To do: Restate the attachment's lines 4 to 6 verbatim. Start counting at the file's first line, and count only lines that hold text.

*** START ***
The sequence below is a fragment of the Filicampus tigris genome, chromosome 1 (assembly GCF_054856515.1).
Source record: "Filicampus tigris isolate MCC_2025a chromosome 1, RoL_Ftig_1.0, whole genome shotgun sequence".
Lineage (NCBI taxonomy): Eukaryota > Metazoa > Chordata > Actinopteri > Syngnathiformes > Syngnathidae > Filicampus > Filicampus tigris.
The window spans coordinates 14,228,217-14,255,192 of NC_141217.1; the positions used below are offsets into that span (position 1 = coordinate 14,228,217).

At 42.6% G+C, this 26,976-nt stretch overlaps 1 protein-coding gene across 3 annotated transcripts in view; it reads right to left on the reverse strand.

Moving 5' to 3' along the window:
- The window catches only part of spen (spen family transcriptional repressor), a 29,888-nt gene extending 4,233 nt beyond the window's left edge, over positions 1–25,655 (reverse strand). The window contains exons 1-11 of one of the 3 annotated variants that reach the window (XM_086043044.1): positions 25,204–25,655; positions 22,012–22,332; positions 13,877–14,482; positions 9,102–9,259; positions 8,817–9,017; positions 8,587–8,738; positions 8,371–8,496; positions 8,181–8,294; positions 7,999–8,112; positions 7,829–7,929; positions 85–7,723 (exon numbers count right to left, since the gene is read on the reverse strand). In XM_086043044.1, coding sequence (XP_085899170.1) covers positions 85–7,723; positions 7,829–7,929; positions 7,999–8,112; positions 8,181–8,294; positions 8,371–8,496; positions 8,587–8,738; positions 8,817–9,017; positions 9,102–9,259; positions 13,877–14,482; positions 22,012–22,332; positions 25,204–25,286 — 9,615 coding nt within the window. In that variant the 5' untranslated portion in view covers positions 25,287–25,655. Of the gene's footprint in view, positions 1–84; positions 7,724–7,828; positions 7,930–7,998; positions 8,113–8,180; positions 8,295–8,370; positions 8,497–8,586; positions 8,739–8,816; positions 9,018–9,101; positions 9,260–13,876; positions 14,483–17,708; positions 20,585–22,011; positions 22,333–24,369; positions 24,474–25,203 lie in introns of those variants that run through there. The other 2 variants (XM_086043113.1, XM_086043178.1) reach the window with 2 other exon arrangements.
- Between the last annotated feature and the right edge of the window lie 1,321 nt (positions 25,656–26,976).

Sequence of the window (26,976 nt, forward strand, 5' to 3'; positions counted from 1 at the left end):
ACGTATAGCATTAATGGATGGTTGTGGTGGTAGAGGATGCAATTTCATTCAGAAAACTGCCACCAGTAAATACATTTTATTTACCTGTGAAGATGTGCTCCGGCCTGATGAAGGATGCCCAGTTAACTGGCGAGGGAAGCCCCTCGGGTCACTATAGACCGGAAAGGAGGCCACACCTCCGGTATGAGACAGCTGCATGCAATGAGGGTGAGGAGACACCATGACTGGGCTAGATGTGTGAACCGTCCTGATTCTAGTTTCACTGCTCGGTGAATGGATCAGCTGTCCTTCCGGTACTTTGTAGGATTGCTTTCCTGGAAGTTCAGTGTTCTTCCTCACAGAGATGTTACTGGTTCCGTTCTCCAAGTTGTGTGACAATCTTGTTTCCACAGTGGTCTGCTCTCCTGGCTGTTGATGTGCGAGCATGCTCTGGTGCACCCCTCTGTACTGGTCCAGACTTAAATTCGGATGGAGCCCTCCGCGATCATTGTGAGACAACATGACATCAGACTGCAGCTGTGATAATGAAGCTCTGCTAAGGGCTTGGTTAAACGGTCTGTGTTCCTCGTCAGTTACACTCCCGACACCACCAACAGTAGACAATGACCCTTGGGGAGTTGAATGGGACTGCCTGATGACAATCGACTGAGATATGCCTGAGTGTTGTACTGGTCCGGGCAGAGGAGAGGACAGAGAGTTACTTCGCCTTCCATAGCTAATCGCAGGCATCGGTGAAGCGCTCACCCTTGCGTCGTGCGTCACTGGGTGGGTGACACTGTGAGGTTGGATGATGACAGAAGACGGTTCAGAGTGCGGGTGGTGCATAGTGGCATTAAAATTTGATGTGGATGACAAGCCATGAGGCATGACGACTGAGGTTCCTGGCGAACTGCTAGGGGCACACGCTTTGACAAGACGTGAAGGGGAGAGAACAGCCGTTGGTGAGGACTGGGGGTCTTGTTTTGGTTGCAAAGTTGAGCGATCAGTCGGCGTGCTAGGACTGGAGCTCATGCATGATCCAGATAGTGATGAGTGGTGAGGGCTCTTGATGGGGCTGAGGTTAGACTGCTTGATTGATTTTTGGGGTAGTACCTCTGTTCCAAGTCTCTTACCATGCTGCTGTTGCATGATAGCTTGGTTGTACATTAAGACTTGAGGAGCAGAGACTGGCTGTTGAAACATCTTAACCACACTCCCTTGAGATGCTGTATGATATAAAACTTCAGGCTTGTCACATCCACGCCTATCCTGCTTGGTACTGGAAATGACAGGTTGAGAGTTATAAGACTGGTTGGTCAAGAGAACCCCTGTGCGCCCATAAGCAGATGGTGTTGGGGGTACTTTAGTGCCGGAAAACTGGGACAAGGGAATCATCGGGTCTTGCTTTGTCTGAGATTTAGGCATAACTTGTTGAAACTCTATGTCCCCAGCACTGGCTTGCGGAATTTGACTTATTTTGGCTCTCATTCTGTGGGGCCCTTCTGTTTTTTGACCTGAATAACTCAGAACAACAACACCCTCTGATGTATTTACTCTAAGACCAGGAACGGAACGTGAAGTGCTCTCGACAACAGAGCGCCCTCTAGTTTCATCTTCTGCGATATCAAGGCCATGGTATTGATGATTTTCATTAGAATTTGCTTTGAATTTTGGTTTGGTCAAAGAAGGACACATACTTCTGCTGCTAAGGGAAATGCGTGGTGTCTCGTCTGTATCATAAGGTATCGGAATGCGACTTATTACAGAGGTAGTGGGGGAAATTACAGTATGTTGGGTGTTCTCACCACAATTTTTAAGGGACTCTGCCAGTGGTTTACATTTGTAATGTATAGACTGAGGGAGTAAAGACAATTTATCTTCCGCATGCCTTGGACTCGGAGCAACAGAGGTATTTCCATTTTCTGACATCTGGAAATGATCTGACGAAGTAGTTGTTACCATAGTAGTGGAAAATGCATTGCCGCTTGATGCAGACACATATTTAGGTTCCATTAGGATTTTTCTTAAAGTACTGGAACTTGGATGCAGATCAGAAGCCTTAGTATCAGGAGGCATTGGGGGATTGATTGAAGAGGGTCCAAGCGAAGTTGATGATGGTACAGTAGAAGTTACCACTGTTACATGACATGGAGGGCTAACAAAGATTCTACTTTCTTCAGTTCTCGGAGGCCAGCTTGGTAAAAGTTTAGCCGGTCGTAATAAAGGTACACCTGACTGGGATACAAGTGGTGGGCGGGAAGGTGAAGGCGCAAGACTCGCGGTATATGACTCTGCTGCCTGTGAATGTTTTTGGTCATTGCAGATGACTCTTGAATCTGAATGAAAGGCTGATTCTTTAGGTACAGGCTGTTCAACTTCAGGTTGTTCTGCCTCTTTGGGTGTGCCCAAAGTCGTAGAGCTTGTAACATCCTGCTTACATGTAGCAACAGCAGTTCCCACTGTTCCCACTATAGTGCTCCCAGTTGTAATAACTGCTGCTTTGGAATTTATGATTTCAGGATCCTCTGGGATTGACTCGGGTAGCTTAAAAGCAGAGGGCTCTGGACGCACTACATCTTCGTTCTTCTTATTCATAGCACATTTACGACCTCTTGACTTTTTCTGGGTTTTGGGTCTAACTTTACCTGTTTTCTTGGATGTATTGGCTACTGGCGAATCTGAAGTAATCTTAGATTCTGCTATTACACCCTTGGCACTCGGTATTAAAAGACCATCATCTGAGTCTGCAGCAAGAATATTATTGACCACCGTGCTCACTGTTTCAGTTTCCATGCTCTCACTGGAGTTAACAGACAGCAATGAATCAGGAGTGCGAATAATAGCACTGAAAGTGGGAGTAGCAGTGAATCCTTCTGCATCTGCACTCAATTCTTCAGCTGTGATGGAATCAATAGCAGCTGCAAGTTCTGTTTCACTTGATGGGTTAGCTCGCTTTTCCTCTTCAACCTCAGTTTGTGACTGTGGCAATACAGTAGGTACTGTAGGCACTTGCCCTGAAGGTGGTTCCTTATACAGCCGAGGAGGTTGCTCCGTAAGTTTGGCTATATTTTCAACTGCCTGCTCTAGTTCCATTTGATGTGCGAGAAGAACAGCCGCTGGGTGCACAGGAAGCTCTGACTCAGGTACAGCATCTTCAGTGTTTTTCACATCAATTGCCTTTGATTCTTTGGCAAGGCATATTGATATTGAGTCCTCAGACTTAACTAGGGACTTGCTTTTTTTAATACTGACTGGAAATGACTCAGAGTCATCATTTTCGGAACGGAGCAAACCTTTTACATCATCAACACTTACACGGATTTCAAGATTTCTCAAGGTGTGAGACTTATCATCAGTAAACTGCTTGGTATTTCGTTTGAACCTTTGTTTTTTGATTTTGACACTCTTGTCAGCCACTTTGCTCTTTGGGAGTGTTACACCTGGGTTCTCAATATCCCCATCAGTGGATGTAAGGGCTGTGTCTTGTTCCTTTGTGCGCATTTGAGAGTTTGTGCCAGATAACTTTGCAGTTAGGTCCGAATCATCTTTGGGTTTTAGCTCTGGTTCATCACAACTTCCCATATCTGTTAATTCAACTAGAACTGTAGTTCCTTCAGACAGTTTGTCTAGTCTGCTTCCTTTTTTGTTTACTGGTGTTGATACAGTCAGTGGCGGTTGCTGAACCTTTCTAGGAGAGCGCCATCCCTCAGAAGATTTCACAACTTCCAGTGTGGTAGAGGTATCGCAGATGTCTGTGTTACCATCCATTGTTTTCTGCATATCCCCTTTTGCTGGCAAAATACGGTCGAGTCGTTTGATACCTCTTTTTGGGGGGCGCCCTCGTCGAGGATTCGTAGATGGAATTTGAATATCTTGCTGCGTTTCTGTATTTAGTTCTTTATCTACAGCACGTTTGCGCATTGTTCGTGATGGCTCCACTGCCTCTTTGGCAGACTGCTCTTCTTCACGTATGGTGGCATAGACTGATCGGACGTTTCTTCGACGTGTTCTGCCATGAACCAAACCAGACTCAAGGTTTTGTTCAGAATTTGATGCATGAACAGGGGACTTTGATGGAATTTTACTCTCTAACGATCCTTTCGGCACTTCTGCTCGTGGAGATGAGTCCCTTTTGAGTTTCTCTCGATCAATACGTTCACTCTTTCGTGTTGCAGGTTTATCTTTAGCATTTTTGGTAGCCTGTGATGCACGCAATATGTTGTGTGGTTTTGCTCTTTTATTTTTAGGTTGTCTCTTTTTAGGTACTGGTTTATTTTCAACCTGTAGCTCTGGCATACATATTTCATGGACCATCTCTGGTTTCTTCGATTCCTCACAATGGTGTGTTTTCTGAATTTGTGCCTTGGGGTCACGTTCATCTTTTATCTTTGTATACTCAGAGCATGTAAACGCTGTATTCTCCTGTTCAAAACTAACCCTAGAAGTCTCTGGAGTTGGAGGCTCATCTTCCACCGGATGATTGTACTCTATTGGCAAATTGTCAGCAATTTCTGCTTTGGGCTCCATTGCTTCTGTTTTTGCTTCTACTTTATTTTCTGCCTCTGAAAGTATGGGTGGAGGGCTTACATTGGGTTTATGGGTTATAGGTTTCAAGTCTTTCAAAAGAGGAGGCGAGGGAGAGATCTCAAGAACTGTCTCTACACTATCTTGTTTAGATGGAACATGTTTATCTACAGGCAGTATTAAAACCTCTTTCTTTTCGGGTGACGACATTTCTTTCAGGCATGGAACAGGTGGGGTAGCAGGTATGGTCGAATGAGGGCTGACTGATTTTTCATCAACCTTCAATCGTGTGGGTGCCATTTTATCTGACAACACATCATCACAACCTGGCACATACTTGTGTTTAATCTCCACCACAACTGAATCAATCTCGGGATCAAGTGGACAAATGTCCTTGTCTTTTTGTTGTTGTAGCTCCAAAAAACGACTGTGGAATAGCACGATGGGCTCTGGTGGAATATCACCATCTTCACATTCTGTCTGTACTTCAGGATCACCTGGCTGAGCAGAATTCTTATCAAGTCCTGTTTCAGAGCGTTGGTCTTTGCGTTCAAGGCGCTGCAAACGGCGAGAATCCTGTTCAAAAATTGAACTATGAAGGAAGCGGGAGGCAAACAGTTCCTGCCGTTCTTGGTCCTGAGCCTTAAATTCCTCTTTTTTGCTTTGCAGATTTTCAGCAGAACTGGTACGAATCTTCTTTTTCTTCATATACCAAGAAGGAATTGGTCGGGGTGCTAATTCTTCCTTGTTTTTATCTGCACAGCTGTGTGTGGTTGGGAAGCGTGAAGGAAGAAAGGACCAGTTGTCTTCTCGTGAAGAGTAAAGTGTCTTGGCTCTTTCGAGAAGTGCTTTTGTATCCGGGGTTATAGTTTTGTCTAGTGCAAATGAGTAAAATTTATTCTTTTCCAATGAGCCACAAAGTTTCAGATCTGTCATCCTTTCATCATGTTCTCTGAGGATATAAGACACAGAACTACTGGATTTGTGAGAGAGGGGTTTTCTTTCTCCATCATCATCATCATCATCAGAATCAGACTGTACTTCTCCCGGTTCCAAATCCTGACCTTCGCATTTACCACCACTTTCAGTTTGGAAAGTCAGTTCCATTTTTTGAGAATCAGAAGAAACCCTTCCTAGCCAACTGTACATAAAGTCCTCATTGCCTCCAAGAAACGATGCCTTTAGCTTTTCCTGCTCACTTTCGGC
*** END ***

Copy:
The window spans coordinates 14,228,217-14,255,192 of NC_141217.1; the positions used below are offsets into that span (position 1 = coordinate 14,228,217).

At 42.6% G+C, this 26,976-nt stretch overlaps 1 protein-coding gene across 3 annotated transcripts in view; it reads right to left on the reverse strand.

Moving 5' to 3' along the window: